The Student News Site of Middle College High School @ Santa Ana College

The Spellbinder

The Student News Site of Middle College High School @ Santa Ana College

The Spellbinder

The Student News Site of Middle College High School @ Santa Ana College

The Spellbinder

Lack of art electives at MCHS

Lack+of+art+electives+at+MCHS
Magaly Silva

Middle College High School is known for educating extremely intelligent and hardworking students, but it still lacks art electives despite the benefits of taking them along with rigorous courses. However, it is not the only school that lacks art electives. Studies show that, since 2001, instruction time for the arts in schools has decreased by 16 percent. Most schools try to focus on more academic subjects so they tend to overlook the arts regardless of how much their students need them.

Middle College students are incredibly accomplished, but that doesn’t necessarily mean that they have the motivation to succeed. Many students have expressed that they feel as though they need to go to school instead of wanting to go to school. Research has shown that students who are enrolled in an art elective at school are more likely to be motivated towards their academic subjects, as well as more likely to enroll in a wider variety of subjects. This can create more well-rounded students, who not only understand more about themselves but also have a greater sense of understanding towards their future goals. Considering our school pushes us to choose a major quicker in order to get an associates degree, it seems quite important to have electives that allow people to understand themselves.

“Electives can help students discover their career paths. When there’s none provided for the arts, it can be harder for a student to decide whether or not to pursue that pathway,” Dulce Fuentes, Co-President for Art Club, said.

The fact that Middle College students are enrolled in more vigorous courses due to dual enrollment, it’s also important to have a class that creates a sense of relaxation for the students. It has been proven that music electives help students process their emotions better and in a healthier manner. With the amount of stress that our students carry, it’s necessary to know how to regulate our emotions and release them in a way that keeps us out of harm. Music electives are also proven to create more prosocial behavior and ability to sympathize with their peers which would help create a more accepting and understanding community.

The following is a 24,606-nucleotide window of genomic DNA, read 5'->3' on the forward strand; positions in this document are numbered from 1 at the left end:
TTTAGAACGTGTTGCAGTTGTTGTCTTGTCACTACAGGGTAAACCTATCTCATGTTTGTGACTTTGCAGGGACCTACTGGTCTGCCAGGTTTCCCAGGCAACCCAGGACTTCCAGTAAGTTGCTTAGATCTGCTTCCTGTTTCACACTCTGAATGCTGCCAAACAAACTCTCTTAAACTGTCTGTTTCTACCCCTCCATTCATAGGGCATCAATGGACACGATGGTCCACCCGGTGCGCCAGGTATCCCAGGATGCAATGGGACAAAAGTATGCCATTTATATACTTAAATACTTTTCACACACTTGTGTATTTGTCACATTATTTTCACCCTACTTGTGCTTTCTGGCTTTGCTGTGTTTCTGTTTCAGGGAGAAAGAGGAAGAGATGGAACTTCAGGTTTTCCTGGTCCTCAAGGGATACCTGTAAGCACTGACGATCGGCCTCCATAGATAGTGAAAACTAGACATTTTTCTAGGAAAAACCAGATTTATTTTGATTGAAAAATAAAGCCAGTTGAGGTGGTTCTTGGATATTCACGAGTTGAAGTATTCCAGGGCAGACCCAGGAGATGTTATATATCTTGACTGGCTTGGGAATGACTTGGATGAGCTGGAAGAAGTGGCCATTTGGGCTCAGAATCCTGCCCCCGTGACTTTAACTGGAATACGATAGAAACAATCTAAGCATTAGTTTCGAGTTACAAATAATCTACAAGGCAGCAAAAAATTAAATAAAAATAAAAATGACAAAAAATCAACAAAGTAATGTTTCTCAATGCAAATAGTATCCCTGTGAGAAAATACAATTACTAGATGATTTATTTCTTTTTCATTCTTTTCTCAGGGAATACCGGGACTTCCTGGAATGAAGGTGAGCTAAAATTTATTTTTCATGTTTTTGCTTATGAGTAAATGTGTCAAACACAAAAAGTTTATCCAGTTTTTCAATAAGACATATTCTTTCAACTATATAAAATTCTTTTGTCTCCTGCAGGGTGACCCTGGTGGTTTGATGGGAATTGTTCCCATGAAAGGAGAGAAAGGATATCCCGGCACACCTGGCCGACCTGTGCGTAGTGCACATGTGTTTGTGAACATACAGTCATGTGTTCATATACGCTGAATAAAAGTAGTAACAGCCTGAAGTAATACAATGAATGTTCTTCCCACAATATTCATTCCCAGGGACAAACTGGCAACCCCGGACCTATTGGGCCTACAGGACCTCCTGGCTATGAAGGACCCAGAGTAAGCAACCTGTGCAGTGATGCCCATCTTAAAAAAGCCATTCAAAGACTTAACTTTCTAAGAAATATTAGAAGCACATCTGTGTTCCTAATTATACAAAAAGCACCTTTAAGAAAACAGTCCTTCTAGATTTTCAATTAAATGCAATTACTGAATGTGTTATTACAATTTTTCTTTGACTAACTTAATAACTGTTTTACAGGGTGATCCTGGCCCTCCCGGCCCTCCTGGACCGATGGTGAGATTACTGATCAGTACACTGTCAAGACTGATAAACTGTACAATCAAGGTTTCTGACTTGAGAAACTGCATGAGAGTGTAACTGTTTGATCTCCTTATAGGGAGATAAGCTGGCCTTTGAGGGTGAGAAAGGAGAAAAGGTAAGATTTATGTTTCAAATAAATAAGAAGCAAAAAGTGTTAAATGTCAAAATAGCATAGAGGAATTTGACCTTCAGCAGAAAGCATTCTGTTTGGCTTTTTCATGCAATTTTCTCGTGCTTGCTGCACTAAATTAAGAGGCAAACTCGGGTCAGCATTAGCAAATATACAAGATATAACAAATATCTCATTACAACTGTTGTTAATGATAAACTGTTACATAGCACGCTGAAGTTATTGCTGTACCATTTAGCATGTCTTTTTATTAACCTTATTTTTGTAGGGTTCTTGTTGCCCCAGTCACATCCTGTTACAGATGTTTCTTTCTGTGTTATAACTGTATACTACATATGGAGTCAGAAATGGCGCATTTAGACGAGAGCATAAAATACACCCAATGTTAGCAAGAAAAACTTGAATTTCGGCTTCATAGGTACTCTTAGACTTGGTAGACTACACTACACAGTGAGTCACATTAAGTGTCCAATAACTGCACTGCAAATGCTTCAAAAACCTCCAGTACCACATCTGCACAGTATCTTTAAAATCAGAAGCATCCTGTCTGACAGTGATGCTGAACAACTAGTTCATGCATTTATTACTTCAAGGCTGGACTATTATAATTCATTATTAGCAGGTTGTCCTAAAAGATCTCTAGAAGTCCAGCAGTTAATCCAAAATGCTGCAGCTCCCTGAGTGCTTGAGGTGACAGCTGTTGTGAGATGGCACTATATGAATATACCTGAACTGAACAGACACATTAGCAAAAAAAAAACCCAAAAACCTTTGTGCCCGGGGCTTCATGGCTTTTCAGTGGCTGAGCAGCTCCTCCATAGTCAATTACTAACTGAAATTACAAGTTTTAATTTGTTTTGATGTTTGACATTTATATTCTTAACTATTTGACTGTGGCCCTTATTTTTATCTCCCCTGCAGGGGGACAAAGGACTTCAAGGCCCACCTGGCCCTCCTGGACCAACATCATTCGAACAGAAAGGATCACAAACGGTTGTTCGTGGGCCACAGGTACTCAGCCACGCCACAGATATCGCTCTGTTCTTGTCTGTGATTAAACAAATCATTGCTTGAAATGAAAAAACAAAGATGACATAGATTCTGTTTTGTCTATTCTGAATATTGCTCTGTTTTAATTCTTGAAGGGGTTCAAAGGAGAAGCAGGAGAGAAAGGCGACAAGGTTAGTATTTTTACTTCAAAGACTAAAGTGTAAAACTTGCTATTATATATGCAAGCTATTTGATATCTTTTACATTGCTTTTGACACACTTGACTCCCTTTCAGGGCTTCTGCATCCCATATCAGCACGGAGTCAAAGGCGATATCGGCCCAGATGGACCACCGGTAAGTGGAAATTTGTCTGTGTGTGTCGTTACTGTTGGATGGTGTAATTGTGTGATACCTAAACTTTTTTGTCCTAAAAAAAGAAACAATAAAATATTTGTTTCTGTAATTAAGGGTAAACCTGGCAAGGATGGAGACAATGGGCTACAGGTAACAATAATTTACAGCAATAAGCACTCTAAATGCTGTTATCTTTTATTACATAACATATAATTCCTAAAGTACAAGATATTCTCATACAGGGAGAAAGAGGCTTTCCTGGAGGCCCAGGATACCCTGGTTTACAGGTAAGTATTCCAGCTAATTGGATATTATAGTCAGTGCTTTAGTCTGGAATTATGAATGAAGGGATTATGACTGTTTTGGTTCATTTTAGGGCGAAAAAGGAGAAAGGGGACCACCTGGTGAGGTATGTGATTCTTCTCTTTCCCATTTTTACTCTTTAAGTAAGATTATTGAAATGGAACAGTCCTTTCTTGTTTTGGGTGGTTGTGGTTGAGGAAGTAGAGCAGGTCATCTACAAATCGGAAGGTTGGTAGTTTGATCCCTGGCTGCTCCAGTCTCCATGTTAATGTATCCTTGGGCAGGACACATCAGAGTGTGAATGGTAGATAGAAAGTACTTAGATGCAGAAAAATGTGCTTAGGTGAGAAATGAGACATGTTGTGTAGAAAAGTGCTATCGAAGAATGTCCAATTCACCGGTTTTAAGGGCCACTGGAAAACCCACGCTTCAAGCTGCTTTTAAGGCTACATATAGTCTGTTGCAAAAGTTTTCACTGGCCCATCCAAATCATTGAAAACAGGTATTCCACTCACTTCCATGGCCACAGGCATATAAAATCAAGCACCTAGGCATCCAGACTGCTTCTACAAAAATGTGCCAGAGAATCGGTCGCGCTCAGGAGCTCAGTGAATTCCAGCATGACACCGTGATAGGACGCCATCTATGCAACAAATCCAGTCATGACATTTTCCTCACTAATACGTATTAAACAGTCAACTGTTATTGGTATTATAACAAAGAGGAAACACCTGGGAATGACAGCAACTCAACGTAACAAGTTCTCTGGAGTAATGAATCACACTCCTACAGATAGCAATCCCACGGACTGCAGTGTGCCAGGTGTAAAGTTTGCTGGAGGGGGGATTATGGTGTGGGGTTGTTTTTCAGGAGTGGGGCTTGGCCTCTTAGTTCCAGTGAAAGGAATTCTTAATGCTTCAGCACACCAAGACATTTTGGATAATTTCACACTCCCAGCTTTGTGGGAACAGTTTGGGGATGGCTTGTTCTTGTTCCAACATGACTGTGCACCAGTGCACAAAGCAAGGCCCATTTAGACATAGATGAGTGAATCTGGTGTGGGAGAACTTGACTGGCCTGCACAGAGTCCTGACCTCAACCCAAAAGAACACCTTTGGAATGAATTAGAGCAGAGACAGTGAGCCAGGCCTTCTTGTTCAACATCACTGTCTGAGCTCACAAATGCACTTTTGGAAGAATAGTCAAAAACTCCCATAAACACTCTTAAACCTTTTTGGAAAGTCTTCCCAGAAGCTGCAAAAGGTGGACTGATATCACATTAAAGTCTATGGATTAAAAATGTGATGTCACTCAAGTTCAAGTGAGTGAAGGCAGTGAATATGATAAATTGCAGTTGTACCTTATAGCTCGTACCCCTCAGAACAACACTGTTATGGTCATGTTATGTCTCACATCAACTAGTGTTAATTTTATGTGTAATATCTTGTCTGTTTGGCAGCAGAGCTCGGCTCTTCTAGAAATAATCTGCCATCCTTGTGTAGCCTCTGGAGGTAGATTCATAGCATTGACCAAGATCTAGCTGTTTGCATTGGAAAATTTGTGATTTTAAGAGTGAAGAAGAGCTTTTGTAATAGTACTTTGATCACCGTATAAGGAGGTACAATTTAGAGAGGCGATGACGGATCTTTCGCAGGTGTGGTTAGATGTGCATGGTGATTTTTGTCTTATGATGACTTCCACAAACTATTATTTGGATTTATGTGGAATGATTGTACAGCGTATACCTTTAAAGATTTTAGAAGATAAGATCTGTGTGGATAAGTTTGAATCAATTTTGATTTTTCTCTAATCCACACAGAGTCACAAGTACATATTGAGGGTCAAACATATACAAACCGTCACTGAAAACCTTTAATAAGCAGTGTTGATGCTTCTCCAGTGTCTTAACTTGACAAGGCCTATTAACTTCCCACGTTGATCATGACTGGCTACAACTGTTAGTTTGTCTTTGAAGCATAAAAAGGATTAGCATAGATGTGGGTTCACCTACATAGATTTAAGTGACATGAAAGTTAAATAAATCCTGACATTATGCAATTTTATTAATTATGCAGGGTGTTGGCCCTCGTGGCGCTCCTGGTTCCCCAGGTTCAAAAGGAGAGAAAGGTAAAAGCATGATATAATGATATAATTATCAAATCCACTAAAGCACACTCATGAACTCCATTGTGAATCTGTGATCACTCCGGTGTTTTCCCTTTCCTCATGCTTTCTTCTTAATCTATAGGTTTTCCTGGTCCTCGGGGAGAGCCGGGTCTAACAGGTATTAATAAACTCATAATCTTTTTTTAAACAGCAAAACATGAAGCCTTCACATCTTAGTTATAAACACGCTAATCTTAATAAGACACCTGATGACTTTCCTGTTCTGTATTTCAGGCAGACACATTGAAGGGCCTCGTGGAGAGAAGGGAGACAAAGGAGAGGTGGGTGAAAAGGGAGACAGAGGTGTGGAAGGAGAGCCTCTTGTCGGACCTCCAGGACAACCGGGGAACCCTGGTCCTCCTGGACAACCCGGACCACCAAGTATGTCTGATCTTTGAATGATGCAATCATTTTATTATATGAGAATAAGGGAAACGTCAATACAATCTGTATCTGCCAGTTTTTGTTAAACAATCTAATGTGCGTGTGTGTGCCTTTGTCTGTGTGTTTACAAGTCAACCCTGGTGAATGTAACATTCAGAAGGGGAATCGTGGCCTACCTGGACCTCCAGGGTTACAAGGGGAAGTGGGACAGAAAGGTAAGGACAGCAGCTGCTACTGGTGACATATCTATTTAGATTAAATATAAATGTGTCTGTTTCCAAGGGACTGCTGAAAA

“I think if students got the option to choose an art elective, they’d find more enjoyment in school. It would provide a creative outlet and encourage expression. It would also help students find their confidence and build their skills,” Fuentes said.

The amount of art clubs that have been formed at Middle College show how much the students here wish to have some sort of educational environment for their artistic hobbies. Fifty-three students participated in a survey in their seminar class that asked them what they felt about art involvement at Middle College. Despite the amount of clubs available to students, about 38 percent of students have said that they have no involvement in arts at school. This could be because of the amount of work they have for their other classes, and many clubs are only available after school which might make it hard for students who have other responsibilities to attend to. Even with the clubs, 79 percent of the students have said that they would like to have an elective art class available at school, with 56 percent saying they would like a music class, 50 percent showing interest in photography, and 42 percent making it known that they want a visual arts class. Thirty-four percent have said they would absolutely enroll in an art elective class and 32 percent said they most likely would.

It’s extremely clear that the students attending this school have a desire to have art electives available to them. Unfortunately, it’s the funds that are available to us that prevent us from having these electives. Thankfully, it seems as though we might be able to get more funds for art in the future due to a grant we could possibly be receiving. The funds might be used for art clubs, events, and maybe even an art class.

“Student participation is definitely there. It’s just the funds that are necessary right now,” Amy Holte, Art Club advisor, said.

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About the Contributor
Magaly Silva, Staff Writer
I like to read, make clothes, and spend time outside